Watch any YouTube video and one might mistakenly think the Youla technique is all about the hands; dancers must throw wooden weapons as high as possible into the air to gain the maximum amount of points. Although catching the rifle smoothly and in-time with the music is important, dancers must also perform rhythmic footwork on a sand floor.
Khasouny maintains that the Youla requires a high level of fitness to perfect: at his peak, he would run 4km per day and practice falconry (as well as perfecting his dance for 90 minutes per day), while others opt for riding camels to stay in shape. “People fail to recognise the physical and mental demands that dance has on a person, and that those demands rival that of all professional sports or athletes,” adds Pilobolus’ Creative Director, Mark Fucik.
“Being able to kick the perfect arcing ball over the hands of a goalkeeper, making a perfect drop shot to get the point, and lifting another dancer over your head while running across the stage all seem pretty hard skills to perfect.”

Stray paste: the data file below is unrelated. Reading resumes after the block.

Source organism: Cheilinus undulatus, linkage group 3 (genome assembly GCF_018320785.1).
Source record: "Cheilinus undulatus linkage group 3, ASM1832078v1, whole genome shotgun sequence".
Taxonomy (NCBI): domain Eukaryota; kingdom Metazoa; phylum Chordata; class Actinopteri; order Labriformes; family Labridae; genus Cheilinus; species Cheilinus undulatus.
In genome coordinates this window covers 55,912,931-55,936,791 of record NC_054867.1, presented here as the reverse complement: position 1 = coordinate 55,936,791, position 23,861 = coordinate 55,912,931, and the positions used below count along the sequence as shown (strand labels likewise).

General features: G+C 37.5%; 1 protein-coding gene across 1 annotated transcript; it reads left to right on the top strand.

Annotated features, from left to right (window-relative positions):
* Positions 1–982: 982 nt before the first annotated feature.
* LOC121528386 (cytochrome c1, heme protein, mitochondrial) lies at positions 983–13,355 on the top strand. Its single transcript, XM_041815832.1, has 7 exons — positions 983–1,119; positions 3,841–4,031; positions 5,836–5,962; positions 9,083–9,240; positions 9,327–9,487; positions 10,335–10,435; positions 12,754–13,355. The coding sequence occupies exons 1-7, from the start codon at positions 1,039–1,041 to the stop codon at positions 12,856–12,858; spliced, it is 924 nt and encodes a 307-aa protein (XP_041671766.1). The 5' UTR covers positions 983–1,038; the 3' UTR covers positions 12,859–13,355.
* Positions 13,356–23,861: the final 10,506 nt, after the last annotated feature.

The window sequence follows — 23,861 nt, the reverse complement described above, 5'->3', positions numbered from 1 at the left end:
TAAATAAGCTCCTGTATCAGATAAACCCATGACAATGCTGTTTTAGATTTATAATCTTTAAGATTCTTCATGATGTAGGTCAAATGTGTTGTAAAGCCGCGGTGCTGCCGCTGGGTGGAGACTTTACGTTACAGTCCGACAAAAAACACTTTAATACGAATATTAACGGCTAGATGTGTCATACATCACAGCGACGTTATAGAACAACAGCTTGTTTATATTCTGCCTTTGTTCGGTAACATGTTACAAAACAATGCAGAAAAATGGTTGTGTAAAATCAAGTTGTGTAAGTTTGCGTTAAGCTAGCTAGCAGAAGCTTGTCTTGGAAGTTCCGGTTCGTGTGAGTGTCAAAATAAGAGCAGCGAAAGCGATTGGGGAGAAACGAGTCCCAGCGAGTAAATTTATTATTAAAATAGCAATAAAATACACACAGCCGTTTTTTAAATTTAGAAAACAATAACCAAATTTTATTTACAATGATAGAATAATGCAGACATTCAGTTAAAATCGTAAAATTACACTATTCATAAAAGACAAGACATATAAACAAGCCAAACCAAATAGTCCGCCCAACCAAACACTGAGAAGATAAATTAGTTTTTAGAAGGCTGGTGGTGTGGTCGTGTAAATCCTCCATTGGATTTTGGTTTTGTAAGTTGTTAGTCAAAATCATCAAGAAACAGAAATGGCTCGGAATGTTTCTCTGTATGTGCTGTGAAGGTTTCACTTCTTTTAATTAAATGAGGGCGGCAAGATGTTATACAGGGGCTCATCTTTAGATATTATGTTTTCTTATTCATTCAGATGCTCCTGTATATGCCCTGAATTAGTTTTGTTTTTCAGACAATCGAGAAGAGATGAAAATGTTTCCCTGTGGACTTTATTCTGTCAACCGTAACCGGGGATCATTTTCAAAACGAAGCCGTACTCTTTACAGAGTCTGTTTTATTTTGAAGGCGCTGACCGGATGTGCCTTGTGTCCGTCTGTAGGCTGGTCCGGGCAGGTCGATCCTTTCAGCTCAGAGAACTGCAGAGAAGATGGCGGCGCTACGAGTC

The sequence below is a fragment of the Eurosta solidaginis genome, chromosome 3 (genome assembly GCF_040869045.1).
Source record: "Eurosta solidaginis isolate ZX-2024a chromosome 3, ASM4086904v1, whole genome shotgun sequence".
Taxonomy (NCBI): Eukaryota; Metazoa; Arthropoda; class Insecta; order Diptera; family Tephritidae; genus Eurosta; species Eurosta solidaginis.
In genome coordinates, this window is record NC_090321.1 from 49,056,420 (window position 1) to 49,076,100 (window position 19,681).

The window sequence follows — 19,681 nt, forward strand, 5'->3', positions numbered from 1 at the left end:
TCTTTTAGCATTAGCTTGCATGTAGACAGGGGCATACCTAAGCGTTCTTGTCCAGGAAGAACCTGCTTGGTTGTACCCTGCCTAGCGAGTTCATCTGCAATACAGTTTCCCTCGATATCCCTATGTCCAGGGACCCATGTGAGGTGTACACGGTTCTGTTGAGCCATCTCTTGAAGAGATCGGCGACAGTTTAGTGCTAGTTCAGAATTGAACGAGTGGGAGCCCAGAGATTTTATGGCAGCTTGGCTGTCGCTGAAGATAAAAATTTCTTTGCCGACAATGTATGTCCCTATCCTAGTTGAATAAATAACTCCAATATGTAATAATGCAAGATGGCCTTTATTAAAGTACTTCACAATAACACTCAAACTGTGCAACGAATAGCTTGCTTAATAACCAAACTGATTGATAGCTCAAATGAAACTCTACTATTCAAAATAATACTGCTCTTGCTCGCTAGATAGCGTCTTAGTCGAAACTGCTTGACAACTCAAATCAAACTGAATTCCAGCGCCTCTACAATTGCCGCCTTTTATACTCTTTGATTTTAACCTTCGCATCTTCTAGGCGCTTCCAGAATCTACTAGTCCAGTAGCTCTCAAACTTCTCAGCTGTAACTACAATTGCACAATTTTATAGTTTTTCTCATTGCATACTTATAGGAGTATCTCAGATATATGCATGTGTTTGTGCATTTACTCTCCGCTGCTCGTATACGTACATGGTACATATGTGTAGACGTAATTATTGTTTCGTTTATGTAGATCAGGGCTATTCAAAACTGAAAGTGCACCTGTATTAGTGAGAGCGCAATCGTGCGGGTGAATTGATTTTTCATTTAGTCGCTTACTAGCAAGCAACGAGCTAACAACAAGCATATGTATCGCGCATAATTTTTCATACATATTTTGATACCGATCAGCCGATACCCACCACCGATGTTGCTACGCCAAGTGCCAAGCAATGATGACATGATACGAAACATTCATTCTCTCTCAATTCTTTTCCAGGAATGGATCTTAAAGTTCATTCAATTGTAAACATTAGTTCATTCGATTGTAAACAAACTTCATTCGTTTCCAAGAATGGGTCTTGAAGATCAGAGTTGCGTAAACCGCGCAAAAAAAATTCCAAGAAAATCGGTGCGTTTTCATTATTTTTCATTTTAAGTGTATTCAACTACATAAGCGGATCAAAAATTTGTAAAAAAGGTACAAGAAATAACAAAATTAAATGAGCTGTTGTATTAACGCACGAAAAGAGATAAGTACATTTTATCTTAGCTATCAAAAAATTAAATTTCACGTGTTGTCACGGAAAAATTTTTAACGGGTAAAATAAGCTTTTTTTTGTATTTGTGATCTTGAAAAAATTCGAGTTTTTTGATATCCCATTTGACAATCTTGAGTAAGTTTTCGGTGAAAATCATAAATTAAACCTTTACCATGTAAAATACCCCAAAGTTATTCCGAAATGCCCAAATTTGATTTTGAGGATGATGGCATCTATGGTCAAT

Fucik is bringing Pilobolus’s Shadowland production to Dubai after success in Abu Dhabi, Bahrain, and Saudi Arabia, noting the audiences’ responsiveness to seeing something “new and exciting”. Up to nine dancers appear on stage at any one time, using shadow to draw attention to the shapes created with the human body and dynamics between dancers. True to the way contemporary dance draws from many cultures, each person’s background influences what they bring to the production. Fucik believes that dancers today need to be versed in all styles and that learning multiple forms allows for better comprehension of one another’s culture.
For some, dance is about perfecting their technique physically, or progressing genres to new levels. For others, the artform has a spiritual aspect.